How to Live a Holy Life: An Introduction to the Letter of Saint Paul to Titus
Paul’s letter to Titus lays out a code of holiness for both the clergy and laypeople in the young church on the island of Crete. Paul also gives instructions for dealing with false teachers. If you are striving to live a holy life, this letter has a message for you.
BEFORE YOU BEGIN
Paul’s letter to Titus is one of the three pastoral epistles, along with 1 and 2 Timothy. Although it is addressed to Titus, this letter was likely read to the entire congregation. Titus was an uncircumcised Gentile convert from the Mediterranean island of Crete who accompanied Paul to the Council of Jerusalem to address the question of circumcision in AD 49 (Acts 15). He served with Paul in Crete and was later ordained its bishop. Paul, seeing himself as Titus’s spiritual father, writes this letter toward the end of his life, giving final instructions on church leadership, Christian life, and warnings against false teachers. There are many similarities between Paul’s letter to Titus and 1 Timothy.
At the time this letter was written, Christianity was expanding rapidly. Titus will need help to oversee the growing church. Paul wants priests and deacons appointed in every community on Crete. As bishop, Titus has the authority to ordain priests and deacons, but what kind of men should he appoint to church leadership? According to Paul, a candidate should be hospitable, a lover of goodness, a master of himself, upright, holy, disciplined, and firm in his knowledge of the faith. He should not be arrogant, quick-tempered, a drunkard, violent, or greedy for gain, as is the case with many false teachers (1:7–9).
False teachers have plagued Paul throughout his ministry, and his experiences in Crete are no exception. Quoting one of Crete’s own citizens speaking about these teachers, he writes that “Cretans are always liars, evil beasts, lazy gluttons” (1:12). Paul charges that these people profess to know God but deny him by their actions. The false teachers must be confronted and corrected. Paul advises Titus that if these arrogant and sinful people fail to repent after being corrected once or twice, they should be completely avoided so as not to divide the community and lead others into sin.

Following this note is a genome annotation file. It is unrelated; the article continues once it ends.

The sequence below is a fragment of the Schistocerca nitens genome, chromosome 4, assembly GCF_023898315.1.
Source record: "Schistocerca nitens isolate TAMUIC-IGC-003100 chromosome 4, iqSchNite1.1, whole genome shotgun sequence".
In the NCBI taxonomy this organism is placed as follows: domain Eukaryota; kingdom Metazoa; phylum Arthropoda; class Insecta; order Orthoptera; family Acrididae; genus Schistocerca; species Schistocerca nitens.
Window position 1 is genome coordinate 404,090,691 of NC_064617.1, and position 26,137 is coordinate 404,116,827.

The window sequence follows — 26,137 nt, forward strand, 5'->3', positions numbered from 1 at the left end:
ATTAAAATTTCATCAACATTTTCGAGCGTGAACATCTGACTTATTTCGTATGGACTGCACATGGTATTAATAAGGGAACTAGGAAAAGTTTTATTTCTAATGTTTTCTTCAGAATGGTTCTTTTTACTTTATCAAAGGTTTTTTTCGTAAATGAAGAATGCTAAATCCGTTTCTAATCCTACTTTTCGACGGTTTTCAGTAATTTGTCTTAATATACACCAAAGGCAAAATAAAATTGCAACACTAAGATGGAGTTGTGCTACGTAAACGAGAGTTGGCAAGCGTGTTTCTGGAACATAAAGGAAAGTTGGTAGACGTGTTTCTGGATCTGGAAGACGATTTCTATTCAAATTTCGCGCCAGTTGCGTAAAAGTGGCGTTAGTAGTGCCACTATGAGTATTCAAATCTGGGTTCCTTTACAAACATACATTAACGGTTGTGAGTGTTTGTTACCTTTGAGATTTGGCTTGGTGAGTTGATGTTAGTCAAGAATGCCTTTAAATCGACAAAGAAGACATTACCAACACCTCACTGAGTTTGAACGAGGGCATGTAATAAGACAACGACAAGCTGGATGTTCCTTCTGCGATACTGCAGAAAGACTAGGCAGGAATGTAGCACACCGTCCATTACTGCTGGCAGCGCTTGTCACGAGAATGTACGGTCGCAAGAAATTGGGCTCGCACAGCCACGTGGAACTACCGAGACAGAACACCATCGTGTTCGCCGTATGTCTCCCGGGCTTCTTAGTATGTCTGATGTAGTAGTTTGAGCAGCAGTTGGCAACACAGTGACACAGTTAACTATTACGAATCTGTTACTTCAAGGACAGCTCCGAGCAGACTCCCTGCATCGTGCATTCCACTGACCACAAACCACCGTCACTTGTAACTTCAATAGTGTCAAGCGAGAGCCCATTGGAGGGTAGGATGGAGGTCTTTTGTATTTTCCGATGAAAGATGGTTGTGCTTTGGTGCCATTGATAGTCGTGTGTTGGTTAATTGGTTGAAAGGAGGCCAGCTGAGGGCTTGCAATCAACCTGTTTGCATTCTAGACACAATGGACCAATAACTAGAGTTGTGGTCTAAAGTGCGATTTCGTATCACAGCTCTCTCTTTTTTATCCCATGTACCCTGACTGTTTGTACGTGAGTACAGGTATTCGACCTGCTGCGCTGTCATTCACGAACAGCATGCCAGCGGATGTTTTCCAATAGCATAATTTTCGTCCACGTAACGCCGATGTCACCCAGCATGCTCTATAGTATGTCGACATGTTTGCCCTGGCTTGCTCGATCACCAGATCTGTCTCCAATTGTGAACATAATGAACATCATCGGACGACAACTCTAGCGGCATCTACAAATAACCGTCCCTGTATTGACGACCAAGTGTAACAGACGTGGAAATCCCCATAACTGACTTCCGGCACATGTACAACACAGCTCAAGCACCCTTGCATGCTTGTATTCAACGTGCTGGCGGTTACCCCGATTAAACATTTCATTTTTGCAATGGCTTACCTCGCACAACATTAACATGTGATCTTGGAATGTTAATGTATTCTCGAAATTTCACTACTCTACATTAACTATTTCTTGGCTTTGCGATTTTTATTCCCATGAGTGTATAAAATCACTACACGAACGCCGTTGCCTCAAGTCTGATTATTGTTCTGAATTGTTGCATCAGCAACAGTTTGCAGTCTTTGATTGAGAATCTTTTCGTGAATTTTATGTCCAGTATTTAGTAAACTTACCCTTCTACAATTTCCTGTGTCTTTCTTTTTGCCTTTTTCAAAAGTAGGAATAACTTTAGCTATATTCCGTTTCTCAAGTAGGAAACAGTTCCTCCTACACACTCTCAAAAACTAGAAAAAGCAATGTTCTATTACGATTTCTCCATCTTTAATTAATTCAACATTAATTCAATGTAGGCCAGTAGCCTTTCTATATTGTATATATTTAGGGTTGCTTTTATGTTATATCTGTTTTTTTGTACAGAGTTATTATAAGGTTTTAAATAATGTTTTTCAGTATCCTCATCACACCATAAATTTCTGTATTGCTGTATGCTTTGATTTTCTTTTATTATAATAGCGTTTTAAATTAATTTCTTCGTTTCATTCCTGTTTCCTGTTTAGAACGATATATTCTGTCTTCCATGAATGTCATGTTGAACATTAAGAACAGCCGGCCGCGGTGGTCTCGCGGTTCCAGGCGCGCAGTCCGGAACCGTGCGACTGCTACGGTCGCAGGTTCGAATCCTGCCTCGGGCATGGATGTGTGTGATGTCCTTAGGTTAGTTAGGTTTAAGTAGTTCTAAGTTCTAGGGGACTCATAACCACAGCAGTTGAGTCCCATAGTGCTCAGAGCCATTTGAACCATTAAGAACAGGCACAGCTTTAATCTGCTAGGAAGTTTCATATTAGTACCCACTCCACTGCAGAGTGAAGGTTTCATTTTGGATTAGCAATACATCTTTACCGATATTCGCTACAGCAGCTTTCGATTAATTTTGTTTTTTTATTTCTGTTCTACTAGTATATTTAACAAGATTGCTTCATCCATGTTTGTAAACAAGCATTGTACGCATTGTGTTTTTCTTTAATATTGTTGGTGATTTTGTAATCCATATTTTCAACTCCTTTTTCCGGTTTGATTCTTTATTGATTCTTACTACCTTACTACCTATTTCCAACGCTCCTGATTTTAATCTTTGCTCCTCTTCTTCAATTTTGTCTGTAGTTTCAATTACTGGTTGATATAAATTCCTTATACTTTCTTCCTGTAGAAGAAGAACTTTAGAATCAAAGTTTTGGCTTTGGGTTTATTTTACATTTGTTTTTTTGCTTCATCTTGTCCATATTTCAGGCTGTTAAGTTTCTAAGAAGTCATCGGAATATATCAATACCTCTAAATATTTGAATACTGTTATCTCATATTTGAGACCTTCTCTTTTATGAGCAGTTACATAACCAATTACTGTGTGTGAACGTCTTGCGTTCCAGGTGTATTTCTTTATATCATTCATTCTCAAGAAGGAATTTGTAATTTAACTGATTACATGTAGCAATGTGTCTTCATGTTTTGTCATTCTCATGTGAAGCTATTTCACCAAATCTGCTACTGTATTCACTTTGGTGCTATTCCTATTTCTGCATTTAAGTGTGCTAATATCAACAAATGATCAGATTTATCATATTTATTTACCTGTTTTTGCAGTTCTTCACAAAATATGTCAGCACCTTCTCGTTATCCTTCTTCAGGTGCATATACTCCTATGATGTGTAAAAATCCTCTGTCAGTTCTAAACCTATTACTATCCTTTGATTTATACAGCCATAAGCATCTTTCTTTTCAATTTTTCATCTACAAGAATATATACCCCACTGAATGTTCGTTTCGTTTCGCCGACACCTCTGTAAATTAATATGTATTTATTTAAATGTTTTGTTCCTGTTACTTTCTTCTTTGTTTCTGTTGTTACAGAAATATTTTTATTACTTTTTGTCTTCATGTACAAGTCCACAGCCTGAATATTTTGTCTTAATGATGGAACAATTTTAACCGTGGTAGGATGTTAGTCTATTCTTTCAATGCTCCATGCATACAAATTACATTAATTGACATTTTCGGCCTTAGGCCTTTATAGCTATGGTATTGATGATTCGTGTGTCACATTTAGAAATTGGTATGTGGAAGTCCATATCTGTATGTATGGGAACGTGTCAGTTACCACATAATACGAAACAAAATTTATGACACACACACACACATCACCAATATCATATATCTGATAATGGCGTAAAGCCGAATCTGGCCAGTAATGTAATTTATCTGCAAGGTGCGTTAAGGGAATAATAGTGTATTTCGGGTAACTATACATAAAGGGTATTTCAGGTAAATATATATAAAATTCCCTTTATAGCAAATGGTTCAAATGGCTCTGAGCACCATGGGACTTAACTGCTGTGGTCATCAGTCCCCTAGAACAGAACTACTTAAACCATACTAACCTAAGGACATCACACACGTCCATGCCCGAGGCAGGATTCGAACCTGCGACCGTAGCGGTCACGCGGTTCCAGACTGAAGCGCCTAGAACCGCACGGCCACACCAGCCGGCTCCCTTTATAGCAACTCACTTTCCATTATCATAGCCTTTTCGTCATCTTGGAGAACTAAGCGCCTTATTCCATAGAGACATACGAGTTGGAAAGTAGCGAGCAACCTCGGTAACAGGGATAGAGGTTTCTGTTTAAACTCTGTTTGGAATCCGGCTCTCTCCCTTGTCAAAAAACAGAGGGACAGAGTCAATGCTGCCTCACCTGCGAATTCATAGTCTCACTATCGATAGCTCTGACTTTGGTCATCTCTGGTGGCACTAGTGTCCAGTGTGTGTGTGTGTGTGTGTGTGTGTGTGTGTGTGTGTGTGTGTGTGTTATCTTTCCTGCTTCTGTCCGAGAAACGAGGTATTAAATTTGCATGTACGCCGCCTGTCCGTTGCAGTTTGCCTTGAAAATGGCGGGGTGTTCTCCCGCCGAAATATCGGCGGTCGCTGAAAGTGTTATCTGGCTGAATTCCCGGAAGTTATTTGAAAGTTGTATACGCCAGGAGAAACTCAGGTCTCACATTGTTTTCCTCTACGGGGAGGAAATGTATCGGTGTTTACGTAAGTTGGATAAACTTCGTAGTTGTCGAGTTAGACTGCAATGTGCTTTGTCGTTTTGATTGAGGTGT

Next, Paul gives Titus instructions on the desired conduct of believers at all stages of life, making it clear that everyone—not just clergy—is to strive for holiness. Paul wants to make sure those outside the community perceive truth not just in the teachings of the Church, but in the actions of its members. Older men are instructed to be temperate, sensible, and steadfast. Older women are to be reverent, passing on what they have learned to the younger women. Younger men are to show self-control. All are to be models of good deeds, integrity, and sound speech, especially those in positions of leadership in the Church (2:3–8).
If members of the clergy are not teaching sound doctrine and not following their own teaching, they will drive current and potential members away. In chapter 3, Paul reminds all believers in Crete to be gentle, remembering that the grace to live a holy life comes from Christ, who gave himself up to redeem us while we were still in our sins. It is only through his grace that we are heirs to eternal life. This news is too good to keep to ourselves. Just as Paul mentors Titus, the members of the church in Crete are called to pass on what they have learned about the faith by their words and the way they live their lives.
- Greeting and Thanksgiving (1:1-4)
- Pastoring an Unruly Church (1:5-3:11)
- Holiness for Clergy (1:5-9)
- Warning about False Teachers (1:10-16)
- Holiness for Lay Members (2:1-3:8)
- Avoiding Troublemakers (3:9-11)
- Instructions and Greetings (3:12-15)
Take It to Heart:
Take a moment to ponder Paul’s code of holiness for women in Titus 2:3-5. How well do you embody these characteristics? As women, how can we encourage one another to live out our call to holiness?
For Further Reflection:
Read 1 Timothy 3:1-7; Hebrews 3:13
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